Acclimation capacities, as well as performance measures and hysteresis in phenotypic traits, need to be expressed in the proper driving variables. For example, in cold-induced photoinhibition (Ball et al., 1991, 2002), leaf temperature and irradiance are the direct leaf variables, which must be related in turn to the ultimate driving variables of solar flux densities (both PAR and thermal infrared), air temperatures and windspeeds, and radiative properties of the underlying soil or vegetation. Process models exist for all these relations (e.g. King & Ball, 1998, for this photoinhibition process), and these must take precedence over simple statistical models. The use of process-based or mechanistic models guides the proper resolution of causation from correlation. Certainly, mechanistic understanding has its limits; we do not follow everything to its biophysical basis, or even to its basis in biochemistry and gene expression. Thus, statistical models must be incorporated, with due care again to resolving causation from correlation (Shipley, 2000). In between are models such as neural networks that allow very complex fits to data beyond the mathematical inventiveness of most researchers attending to the biological details. Even these are challenged to include detailed time series with contingent effects, so more work is needed to make these effective in studying extreme events.

From another hypothesis that most fitness effects of extreme events accrue in the long hysteretic or recovery period, we pose a second task as describing the hysteresis behavior quantitatively. This may be viewed as an extension of the acclimation process, or its reverse as deacclimation. In any event, the performance of the organism (e.g. CO2 assimilation rate, water-use efficiency, etc.) and the consequent net benefit in fitness must be evaluated over the full time course of onset, extreme, and recovery.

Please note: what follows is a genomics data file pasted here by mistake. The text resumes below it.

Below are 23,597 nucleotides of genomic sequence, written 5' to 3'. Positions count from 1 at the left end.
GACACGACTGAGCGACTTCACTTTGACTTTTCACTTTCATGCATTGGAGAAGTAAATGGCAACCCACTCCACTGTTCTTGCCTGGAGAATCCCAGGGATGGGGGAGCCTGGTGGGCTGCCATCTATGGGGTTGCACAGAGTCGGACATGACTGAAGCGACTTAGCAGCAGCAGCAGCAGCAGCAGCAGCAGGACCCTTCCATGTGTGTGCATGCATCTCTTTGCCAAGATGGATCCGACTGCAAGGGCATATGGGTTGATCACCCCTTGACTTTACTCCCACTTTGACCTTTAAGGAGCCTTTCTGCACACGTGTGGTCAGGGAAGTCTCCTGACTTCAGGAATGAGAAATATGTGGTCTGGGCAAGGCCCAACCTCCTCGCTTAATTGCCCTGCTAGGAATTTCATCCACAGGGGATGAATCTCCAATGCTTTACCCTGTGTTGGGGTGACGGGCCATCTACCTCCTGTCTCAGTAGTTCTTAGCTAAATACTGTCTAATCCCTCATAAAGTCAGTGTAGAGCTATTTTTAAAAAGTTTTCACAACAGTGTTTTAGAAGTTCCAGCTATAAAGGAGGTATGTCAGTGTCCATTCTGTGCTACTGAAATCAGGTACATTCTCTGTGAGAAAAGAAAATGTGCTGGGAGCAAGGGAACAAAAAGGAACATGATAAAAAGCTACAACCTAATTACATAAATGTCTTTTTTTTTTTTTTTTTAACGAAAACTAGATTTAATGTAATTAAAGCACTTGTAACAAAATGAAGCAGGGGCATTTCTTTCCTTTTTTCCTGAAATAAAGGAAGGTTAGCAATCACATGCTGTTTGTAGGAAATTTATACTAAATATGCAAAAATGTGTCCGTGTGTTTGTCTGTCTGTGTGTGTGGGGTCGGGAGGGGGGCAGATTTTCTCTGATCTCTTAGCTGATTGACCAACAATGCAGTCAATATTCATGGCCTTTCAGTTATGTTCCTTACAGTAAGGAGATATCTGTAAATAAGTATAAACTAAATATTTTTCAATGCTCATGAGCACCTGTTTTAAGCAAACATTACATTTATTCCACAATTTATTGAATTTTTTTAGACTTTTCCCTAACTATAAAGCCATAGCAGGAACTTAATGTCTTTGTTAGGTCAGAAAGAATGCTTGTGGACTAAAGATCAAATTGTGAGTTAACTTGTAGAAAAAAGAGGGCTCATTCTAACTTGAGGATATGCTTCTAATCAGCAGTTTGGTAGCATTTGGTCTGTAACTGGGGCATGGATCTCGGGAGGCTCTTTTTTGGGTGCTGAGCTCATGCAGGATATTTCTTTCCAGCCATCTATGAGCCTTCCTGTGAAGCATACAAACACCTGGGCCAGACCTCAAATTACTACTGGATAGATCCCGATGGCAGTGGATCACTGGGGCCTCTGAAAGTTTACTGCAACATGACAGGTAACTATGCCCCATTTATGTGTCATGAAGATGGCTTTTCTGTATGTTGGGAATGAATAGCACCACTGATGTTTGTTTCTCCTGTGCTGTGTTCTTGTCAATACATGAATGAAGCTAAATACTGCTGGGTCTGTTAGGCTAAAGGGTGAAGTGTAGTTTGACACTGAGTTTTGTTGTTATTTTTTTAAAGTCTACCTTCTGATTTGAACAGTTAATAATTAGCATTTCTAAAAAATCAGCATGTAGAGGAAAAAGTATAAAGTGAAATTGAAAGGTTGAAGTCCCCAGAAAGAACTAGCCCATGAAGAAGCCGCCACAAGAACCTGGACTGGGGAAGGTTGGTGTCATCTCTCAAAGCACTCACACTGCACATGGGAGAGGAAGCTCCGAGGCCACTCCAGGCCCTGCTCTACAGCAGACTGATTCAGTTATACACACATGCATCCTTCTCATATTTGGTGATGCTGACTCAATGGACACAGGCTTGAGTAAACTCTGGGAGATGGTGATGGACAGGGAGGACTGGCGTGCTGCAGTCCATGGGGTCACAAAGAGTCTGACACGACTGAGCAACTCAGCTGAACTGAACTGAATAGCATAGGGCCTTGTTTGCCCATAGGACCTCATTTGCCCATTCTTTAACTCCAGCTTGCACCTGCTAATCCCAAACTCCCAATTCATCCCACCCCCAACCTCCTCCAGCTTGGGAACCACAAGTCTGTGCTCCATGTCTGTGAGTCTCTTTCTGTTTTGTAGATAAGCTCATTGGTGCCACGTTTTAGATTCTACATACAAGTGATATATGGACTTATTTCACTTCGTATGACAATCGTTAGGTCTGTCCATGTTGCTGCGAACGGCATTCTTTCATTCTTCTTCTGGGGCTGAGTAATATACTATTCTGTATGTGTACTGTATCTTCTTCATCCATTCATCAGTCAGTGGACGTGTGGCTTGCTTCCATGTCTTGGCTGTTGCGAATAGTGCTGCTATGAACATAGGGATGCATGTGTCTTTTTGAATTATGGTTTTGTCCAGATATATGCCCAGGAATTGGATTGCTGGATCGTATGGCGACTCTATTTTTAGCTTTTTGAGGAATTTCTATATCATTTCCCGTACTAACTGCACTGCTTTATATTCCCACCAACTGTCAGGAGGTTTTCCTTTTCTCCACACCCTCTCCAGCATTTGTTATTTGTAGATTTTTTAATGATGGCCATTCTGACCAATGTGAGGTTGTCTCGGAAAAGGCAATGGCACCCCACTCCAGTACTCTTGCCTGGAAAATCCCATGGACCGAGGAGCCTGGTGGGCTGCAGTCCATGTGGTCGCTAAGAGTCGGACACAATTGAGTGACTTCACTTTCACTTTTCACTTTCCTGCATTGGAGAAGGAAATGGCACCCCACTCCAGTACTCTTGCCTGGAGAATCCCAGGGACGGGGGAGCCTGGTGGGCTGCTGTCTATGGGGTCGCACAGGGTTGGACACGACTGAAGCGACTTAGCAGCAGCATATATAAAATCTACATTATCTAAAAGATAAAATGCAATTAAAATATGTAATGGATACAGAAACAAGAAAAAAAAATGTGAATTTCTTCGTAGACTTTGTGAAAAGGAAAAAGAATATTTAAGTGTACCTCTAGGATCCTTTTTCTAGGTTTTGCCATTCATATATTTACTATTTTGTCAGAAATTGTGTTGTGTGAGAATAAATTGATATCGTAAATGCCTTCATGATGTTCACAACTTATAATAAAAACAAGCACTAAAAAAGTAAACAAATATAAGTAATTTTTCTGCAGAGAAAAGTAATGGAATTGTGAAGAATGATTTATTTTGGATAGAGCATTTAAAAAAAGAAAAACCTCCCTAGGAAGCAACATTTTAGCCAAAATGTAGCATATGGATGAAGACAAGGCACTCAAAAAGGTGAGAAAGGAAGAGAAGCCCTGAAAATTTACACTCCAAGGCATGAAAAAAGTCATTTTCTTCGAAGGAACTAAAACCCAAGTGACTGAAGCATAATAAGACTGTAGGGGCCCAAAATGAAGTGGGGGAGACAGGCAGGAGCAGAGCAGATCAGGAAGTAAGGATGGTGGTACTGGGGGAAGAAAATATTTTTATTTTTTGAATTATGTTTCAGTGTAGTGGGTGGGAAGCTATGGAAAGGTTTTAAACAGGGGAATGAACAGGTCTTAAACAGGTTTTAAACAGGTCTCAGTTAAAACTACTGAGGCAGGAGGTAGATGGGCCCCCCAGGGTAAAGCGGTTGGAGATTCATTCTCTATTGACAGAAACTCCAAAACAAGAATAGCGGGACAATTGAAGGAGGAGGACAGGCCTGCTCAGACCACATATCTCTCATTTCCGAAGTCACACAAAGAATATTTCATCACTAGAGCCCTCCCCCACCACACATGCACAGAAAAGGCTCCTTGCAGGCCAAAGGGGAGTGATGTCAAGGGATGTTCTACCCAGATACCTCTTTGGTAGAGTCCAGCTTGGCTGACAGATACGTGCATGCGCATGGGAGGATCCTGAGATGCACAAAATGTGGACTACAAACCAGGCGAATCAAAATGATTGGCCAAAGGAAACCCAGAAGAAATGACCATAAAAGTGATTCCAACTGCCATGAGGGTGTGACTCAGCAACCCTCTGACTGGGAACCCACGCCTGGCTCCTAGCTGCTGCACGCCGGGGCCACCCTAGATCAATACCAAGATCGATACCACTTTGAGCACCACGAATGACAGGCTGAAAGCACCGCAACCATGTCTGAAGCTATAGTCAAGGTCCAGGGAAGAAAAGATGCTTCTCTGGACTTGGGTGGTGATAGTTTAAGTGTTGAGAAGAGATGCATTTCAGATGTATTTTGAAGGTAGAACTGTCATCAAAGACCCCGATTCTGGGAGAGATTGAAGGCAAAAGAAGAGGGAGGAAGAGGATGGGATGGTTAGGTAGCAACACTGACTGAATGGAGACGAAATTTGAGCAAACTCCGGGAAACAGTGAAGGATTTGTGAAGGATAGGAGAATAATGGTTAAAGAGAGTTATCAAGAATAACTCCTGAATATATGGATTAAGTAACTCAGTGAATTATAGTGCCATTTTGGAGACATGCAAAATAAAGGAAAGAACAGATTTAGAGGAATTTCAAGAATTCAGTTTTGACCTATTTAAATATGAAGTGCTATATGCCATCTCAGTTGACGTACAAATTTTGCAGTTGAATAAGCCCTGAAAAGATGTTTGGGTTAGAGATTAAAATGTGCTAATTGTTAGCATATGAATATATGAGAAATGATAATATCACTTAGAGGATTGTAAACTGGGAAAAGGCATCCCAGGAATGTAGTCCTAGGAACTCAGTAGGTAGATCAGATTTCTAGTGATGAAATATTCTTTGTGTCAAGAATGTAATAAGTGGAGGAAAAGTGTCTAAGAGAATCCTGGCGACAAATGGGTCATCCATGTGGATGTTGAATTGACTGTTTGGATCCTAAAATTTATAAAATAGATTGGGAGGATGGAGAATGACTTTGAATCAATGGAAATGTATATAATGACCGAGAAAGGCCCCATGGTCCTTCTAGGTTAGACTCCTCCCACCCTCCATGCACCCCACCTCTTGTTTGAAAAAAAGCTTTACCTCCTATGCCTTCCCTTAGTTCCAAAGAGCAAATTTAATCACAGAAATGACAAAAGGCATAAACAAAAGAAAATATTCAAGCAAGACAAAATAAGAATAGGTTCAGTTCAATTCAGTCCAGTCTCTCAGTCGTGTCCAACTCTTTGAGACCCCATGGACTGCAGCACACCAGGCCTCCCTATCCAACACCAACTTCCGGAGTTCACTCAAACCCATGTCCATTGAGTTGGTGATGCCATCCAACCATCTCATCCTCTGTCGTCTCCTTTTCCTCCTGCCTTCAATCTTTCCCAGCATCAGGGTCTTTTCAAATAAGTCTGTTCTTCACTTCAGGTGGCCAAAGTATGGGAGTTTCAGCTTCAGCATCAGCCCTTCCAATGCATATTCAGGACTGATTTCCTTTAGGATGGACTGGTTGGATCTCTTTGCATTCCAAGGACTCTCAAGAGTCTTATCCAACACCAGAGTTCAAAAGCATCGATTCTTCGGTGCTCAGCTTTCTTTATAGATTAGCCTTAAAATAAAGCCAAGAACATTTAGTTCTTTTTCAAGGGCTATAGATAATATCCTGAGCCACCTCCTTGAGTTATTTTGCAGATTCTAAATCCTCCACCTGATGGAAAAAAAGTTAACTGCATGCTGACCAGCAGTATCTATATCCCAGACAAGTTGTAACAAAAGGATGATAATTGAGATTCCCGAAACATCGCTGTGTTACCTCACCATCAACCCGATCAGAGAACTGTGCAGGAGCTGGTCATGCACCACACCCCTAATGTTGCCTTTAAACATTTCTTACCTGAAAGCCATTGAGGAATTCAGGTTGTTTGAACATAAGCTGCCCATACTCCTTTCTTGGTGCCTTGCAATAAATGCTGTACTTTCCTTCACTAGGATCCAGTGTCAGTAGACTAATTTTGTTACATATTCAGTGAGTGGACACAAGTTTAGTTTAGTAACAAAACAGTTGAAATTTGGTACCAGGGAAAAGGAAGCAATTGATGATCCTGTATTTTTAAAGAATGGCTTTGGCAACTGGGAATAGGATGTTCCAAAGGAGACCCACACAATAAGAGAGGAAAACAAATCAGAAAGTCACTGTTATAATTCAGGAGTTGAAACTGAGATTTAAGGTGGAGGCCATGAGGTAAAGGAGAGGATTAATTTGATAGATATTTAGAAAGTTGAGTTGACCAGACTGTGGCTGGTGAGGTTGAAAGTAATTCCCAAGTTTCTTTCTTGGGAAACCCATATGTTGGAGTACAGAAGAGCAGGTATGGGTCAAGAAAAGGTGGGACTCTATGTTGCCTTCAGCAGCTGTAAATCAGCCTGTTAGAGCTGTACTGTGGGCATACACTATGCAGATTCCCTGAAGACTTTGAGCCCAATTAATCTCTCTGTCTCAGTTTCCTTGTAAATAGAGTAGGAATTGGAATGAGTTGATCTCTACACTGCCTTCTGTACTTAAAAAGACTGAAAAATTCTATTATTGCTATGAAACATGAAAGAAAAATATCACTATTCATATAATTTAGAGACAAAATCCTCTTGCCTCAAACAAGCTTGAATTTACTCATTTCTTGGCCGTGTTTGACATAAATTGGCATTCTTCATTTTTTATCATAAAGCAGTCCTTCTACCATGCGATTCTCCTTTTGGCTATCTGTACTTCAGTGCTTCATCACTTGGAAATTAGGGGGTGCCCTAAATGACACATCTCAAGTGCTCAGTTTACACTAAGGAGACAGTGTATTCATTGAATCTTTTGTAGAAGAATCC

A third task must be on quantifying the genetic variation in, first, measures of performance that are traded off, particularly in normal time; this allows testing of near-neutrality of most trait variation; and, second, acclimatory capacity in traits identified as important in particular extreme events chosen for study. Initially, such studies are case-specific (species, location, event type) of necessity, but generic methods should emerge, such as molecular probes for conserved sequences in the genes involved.

A bit more detail needs to be presented on process-based models. It will require some significant research on biological mechanisms to identify the most relevant driving variables in the environment, and the relevant statistics of those variables. Cross-correlations are often important, such as temperature and PAR flux density in cold-induced photoinhibition (Ball et al., 1991, 2002). The temporal sequence may also matter. Not all cases are as simple as thermal (fire-induced) death of cells in the cambium of tree trunks. Here, the probability P of cells surviving this extreme event is characterized by a single variable, the cell temperature T. The data of Lorenz (1939) may be approximated well by a simple differential equation: dP/dt = −k(T)P. We can readily integrate this to express ln(P) = ∫dt k(T(t)). Here, T(t) is the time series of cell temperatures, and the order clearly is irrelevant. The case of leaf expansion as curtailed by episodes of water stress, low humidity, or low light illustrates the opposite case, in which the effects of stress are contingent on the temporal sequences. The relative cell division rate (RCDR) and the relative cell expansion rate (RLER) are affected by the three stresses in overlapping but distinct windows in thermal time (Granier, Inze & Tardieu, 2000). The final area of a chosen leaf is a primordium area multiplied by the exponential of the time integrals of both RCDR and RLER. The complications in expressing stress effects on plant leaf area are several: first, final area development is seen after a time lag; leaf development rate is not a function of current environment; second, the time is scaled as thermal time; third, only the logarithm of single-leaf area is linear in any stress variable; the sum of areas of all leaves is a sum of exponentials.